If we had to recommend one traditional amaro to stock in a bar, Montenegro would be it. Although not as popular as Averna, Montenegro packs an incredible bouquet of flavors ranging from carmel and chocolate to chartreuse-like herbals, all at a very workable price. As an added bonus, Montenegro is delicious on the rocks and sports an eye-catching bottle. Try it in the gefion, black betty, or any drinks that typically call for Amaro Averna or Amaro Nonino.
If one needs extra proof of the flexibility of the amaro category, then observe that some consider Yellow Chartreuse and Green Chartreuse to be amari. While we don’t include them here, we will include the delightful Amaro Nonino, which tastes a lot like the intersection between those legendary monk creations and more traditional amari like Montenegro and Averna. Lighter and less bitter than most, Nonino is exquisitely herbal and is sure to impress fans of Chartreuse. The only major downside to Nonino is its price, which—while not as high as Chartreuse itself—is typically the highest on the Amaro shelf.
Cynar gets a lot of buzz for its artichokes, which are featured heavily in its profile as well as the spirit’s advertisements. Yet there is much more to Cynar than a funky vegetable. Smoky, bitter, inky-black and extraordinarily viscous, cynar can be exceptionally hard to work with but this bitter, offbeat bottle can yield extraordinary creative results when things click. Just make sure to avoid combining it with anything delicate. Our favorite cynar drink is the festive cynar flip, but many people enjoy it most in the scorched earth.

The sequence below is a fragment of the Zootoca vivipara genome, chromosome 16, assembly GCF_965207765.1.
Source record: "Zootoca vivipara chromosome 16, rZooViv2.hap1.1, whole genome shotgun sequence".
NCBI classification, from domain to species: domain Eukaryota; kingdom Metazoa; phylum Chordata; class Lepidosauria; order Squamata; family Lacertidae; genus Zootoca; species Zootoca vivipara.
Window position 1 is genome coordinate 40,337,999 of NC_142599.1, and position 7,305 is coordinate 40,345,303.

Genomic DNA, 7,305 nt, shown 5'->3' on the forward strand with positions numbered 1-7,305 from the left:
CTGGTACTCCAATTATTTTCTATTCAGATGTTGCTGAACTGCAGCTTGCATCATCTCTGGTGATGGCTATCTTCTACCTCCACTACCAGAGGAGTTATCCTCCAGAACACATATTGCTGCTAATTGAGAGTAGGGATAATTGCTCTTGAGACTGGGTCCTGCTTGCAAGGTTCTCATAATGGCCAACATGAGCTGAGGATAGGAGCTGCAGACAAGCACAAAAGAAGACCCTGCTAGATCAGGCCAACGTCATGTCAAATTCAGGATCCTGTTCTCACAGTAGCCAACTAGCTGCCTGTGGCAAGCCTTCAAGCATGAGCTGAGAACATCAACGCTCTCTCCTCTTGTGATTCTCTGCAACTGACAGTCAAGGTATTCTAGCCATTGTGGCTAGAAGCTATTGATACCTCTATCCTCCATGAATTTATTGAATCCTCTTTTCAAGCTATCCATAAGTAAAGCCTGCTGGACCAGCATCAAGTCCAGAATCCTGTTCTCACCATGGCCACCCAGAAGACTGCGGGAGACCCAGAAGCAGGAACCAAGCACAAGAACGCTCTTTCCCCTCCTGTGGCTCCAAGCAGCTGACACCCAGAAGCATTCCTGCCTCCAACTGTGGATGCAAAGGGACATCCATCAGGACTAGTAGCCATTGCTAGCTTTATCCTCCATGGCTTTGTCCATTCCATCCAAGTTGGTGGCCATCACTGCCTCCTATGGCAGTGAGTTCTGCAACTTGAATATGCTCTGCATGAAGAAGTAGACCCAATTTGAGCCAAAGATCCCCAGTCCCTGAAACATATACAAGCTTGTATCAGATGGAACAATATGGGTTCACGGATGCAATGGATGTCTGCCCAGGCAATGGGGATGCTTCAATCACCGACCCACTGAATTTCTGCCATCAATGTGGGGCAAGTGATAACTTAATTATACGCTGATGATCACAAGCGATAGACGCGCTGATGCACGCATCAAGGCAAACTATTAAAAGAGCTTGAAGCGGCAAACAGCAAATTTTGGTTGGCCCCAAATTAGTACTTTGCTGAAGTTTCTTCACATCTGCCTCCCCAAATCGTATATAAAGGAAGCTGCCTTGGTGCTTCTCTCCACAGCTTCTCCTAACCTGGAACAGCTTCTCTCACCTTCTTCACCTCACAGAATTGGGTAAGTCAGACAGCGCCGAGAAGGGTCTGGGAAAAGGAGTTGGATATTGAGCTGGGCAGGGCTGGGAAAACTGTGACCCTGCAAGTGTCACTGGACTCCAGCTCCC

Zucca is often lumped in with Cynar as a vegetal amaro, and since Zucca means “squash” or “pumpkin” in italian, many assume it contains those ingredients in the way the Cynar employs artichokes, but this isn’t true. Zucca’s prominent ingredient is Rhubarb, which gives it a bitter, savory flavor. It can be used in many Cynar drinks, though we honestly recommend keeping only one—either Zucca or Cynar—around, unless you really like weird Amaro and trying to find uses for it.
Amer Picon has acquired a bit of a legendary status in America, as it hasn’t been available for purchase in a long time. This, along with its inclusion in several notable classics like the Brooklyn and Creole, has only further elevated the cocktail world’s infatuation with its missing puzzle piece. While Amer Picon may have lived up to its legend at some point in time, don’t believe anything that tells you it can’t be replaced. True Amer Picon, as it is sold in France today, is already a reformulation of the original, and we can assure you it isn’t anything special. In fact, we found it to be cloyingly sweet, overly orangey, and not very bitter at all. So much for legends. Our personal pick for classic recipes that call for Amer Picon is China China Amer, which has the bold orange flavors and the expected bitter notes too. Some recommend Ciociaro as a replacement. This will yield balanced results, but the orange notes will be underrepresented.